President Bharrat Jagdeo yesterday said an initiative to improve cooperation between the political parties “unravelled” because of infighting within the main opposition party. But while he called for political leaders to work towards to greater collaboration, he suggested that the absence of trust between the parties casts doubt on PNCR leader Robert Corbin’s renewed interest in shared governance.
In his inauguration address nearly three years ago, Jagdeo advocated the need for political parties to work together under an enhanced framework of cooperation. However, at the half-way point of his last term in office, there hardly appears to be any real cooperation between the parties in or out of the parliament and the opposition have been constantly complaining about the lack of any meaningful cooperation. This was among the factors that led to the renewed call by Corbin for shared governance in order for national unity.
Jagdeo told a news conference yesterday that there was a follow up meeting on his proposal, but the campaign against Corbin’s leadership at the PNCR’s Biennial Congress derailed the process. He said, “…Everything unravelled because of a few people who were campaigning and said that the leader of the opposition was too close to the government and somehow that led to a distancing again.”
In the lead up to the PNCR’s last Congress, former party vice-chairman Vincent Alexander led a challenge against Corbin. Alexander subsequently aborted his campaign, citing concern over electoral irregularities at the Congress. He and his supporters were subsequently subjected to disciplinary proceedings, which were among the reasons that precipitated their decision to withdraw from the party. During this time, there has been a debate about Corbin’s leadership of the party and several calls for him to resign.
Jagdeo said that in the aftermath of the congress there was a different approach by the PNCR. Nonetheless, he indicated that he is genuinely interested in advancing the initiative since he believes that the parties can put their differences aside to work towards the national interest. He has urged that the initiative resume but anticipated that his intentions would be misrepresented. “Even now, many of the so-called critics of Mr. Corbin, they spread all kinds of lies: First of all, that we are working on a third term; absolutely untrue. Secondly, that the government pays him off not to be militant, which is a disparaging thing because that is not the way we work. And thirdly, that he needs to confront the government more.”
Stabroek News made several attempts yesterday to contact Corbin for comment but these were unsuccessful.
Jagdeo also echoed Corbin’s view that his critics simply want the party to take to the streets in order to “confront” the government. “But they want confrontation, because all the critics have to say is you must fight the government,” he said, “…not why don’t you find a way working together.”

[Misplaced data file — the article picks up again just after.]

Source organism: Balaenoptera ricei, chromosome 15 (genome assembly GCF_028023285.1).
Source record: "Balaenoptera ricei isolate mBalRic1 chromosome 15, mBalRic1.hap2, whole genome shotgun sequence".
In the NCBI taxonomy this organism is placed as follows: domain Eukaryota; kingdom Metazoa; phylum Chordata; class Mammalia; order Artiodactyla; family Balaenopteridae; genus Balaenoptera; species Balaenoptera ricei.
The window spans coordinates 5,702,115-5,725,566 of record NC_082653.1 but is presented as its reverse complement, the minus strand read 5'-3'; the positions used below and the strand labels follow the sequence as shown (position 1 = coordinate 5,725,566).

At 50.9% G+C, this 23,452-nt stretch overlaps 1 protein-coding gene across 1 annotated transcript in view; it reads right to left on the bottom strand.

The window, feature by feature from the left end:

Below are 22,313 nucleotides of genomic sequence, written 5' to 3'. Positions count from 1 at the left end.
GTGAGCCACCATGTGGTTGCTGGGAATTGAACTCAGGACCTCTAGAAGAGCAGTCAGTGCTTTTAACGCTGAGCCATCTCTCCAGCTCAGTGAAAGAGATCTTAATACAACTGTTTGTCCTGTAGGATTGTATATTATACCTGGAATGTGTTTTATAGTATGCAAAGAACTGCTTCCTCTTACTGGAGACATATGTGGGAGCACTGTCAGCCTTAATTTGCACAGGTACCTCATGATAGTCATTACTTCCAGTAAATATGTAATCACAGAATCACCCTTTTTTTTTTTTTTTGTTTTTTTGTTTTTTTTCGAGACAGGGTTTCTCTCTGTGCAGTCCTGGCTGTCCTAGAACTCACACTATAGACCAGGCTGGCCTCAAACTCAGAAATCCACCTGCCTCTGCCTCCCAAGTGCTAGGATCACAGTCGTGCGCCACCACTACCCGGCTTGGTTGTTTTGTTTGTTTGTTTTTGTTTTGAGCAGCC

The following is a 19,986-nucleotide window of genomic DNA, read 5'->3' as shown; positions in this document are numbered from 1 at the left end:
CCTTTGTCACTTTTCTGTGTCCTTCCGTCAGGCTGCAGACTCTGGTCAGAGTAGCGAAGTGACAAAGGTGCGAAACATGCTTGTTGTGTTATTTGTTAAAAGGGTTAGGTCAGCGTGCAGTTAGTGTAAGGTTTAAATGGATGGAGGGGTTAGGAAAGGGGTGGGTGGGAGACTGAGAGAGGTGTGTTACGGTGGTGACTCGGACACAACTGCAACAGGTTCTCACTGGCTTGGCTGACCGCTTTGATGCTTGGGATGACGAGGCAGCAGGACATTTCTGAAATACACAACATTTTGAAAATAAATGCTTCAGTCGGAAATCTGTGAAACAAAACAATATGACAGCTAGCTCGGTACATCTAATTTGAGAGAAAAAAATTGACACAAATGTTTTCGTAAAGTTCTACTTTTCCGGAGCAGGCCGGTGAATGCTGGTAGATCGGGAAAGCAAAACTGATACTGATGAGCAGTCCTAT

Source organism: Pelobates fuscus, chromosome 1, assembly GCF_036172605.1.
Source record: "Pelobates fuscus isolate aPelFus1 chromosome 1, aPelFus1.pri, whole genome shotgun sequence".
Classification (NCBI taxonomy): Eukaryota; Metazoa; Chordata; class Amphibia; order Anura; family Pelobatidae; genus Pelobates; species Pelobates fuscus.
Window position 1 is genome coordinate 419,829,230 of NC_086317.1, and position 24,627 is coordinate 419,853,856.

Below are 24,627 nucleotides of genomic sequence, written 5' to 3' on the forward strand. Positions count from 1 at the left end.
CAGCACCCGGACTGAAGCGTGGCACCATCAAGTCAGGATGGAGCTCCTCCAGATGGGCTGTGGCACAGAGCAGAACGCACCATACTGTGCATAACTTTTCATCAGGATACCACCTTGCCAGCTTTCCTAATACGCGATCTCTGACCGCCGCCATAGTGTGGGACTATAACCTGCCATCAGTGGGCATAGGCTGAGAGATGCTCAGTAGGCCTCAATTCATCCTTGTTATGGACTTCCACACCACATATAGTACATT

He hoped that Corbin would not “fall pray” to that kind of logic, saying it has been responsible for perpetuating the divide in the country. “We need to find a way,” he said. “This must be rewarded…. Policies of collaboration must be encouraged by the parties and the leaders must be strong enough to say I am going to lead my party to genuine collaboration in spite of the so called dissidents and in spite of the critics out there.”
At the start of this year, Corbin said there is need for “a decisive shift” towards genuine national unity through shared governance, calling it the start of the journey towards self-development. “I am once again calling for a genuine inclusiveness that embraces all stakeholders in our society in the process of building this nation,” he said. “The prevailing exclusionary approach to governing Guyana will bring us nothing but disappointment and disaster.”
According to Jagdeo, however, trust is a prerequisite to greater collaboration between the parties. “If we can’t even convene a meeting to discuss a framework for enhance or improved collaboration, how can we jump to shared governance?” He referred to the PPP/C paper on inclusive governance and its emphasis on the need for a period of building trust between the parties. “Because it is only through a period of building of trust that you have lasting arrangements in the future,” he added, noting that time has borne out the position, as seen by the developments in Zimbabwe and Kenya where power sharing agreements have been unsuccessful. “What has happened, the movement is in a crisis now and once they try that and fail, the next stage is street,” he said.
In the paper, “Towards greater inclusive governance in Guyana – Building trust to achieve genuine political co-operation,” the PPP/C has said that no contrived system of governance will succeed in a situation where trust and good faith do not exist between the political parties. It said a conscious effort is required by the major political parties to build trust and establish confidence. “Without such trust, suspicion will continue, motives will be questioned, policies will be judged on distorted criteria, resource allocation will always be followed by allegations of partisanship and agreements will be difficult to be arrived at,” it noted. (Andre Haynes)